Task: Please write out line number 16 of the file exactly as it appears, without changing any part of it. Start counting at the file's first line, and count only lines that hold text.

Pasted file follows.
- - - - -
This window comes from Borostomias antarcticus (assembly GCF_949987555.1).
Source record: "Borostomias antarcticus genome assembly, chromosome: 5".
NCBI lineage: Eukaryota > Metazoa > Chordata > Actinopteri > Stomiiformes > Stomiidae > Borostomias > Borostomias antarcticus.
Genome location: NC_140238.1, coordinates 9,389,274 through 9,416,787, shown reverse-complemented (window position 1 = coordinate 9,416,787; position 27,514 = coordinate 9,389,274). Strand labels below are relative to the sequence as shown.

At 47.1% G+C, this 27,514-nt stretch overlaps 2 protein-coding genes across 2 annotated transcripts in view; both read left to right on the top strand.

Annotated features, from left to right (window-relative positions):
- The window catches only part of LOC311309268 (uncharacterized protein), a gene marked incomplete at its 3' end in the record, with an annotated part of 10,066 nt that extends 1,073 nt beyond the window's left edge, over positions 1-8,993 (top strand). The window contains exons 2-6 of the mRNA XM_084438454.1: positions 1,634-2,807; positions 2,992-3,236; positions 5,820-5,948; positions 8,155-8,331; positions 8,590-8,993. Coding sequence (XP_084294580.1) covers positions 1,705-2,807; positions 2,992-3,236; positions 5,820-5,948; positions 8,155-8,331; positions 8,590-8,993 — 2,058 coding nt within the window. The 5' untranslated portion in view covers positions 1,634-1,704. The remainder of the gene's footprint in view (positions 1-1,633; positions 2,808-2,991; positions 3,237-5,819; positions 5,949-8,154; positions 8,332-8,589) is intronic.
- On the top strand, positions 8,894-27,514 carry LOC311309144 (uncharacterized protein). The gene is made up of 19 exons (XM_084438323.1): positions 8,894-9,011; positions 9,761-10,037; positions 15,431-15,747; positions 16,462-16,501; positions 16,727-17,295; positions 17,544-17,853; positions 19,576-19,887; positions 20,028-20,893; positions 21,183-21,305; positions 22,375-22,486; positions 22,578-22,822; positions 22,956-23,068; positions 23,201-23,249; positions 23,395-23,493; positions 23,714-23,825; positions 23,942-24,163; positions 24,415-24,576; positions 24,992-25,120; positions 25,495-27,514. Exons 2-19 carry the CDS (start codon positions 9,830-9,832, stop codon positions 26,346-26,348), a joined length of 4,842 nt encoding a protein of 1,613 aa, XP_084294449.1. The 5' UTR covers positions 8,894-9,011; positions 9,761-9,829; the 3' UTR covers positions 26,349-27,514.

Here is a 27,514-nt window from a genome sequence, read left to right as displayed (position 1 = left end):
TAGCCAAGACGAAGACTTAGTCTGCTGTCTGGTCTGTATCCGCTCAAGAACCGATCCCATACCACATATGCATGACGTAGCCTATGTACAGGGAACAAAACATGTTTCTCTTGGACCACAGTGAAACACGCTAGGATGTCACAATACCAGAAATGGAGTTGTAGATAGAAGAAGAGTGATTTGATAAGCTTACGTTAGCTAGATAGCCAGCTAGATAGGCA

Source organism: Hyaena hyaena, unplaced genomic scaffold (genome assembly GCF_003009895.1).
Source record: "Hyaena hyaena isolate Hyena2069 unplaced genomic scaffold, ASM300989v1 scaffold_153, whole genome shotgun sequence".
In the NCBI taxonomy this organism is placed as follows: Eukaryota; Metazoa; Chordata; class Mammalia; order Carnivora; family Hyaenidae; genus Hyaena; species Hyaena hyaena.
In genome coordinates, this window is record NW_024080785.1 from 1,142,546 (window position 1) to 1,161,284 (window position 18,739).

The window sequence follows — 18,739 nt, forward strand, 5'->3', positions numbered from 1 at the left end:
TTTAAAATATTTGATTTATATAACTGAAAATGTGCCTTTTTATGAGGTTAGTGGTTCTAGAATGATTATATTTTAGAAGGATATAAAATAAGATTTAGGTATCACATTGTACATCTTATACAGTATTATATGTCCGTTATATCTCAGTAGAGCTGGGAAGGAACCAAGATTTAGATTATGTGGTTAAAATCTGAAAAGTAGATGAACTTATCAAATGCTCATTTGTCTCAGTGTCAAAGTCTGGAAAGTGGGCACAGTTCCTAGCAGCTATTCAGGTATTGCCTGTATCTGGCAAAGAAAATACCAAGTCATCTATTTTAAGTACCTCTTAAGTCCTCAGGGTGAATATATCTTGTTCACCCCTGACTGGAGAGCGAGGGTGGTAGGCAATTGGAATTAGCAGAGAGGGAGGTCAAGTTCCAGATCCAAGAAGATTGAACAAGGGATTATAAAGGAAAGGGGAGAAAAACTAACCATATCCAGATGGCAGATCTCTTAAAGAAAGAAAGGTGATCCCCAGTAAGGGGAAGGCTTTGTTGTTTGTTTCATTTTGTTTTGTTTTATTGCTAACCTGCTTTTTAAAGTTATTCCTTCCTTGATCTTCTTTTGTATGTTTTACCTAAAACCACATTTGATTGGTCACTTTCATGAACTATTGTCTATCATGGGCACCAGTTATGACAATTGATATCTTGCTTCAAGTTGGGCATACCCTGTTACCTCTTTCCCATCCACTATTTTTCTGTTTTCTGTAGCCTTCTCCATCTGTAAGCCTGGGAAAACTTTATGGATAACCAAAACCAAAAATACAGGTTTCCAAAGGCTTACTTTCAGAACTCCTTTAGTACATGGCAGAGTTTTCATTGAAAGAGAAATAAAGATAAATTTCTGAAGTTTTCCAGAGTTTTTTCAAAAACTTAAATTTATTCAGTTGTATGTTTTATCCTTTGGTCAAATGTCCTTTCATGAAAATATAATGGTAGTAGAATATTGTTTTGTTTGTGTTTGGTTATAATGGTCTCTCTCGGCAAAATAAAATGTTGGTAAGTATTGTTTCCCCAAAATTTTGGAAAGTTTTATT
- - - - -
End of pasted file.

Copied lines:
TTTAAAATATTTGATTTATATAACTGAAAATGTGCCTTTTTATGAGGTTAGTGGTTCTAGAATGATTATATTTTAGAAGGATATAAAATAAGATTTAGGTATCACATTGTACATCTTATACAGTATTATATGTCCGTTATATCTCAGTAGAGCTGGGAAGGAACCAAGATTTAGATTATGTGGTTAAAATCTGAAAAGTAGATGAACTTATCAAATGCTCATTTGTCTCAGTGTCAAAGTCTGGAAAGTGGGCACAGTTCCTAGCAGCTATTCAGGTATTGCCTGTATCTGGCAAAGAAAATACCAAGTCATCTATTTTAAGTACCTCTTAAGTCCTCAGGGTGAATATATCTTGTTCACCCCTGACTGGAGAGCGAGGGTGGTAGGCAATTGGAATTAGCAGAGAGGGAGGTCAAGTTCCAGATCCAAGAAGATTGAACAAGGGATTATAAAGGAAAGGGGAGAAAAACTAACCATATCCAGATGGCAGATCTCTTAAAGAAAGAAAGGTGATCCCCAGTAAGGGGAAGGCTTTGTTGTTTGTTTCATTTTGTTTTGTTTTATTGCTAACCTGCTTTTTAAAGTTATTCCTTCCTTGATCTTCTTTTGTATGTTTTACCTAAAACCACATTTGATTGGTCACTTTCATGAACTATTGTCTATCATGGGCACCAGTTATGACAATTGATATCTTGCTTCAAGTTGGGCATACCCTGTTACCTCTTTCCCATCCACTATTTTTCTGTTTTCTGTAGCCTTCTCCATCTGTAAGCCTGGGAAAACTTTATGGATAACCAAAACCAAAAATACAGGTTTCCAAAGGCTTACTTTCAGAACTCCTTTAGTACATGGCAGAGTTTTCATTGAAAGAGAAATAAAGATAAATTTCTGAAGTTTTCCAGAGTTTTTTCAAAAACTTAAATTTATTCAGTTGTATGTTTTATCCTTTGGTCAAATGTCCTTTCATGAAAATATAATGGTAGTAGAATATTGTTTTGTTTGTGTTTGGTTATAATGGTCTCTCTCGGCAAAATAAAATGTTGGTAAGTATTGTTTCCCCAAAATTTTGGAAAGTTTTATT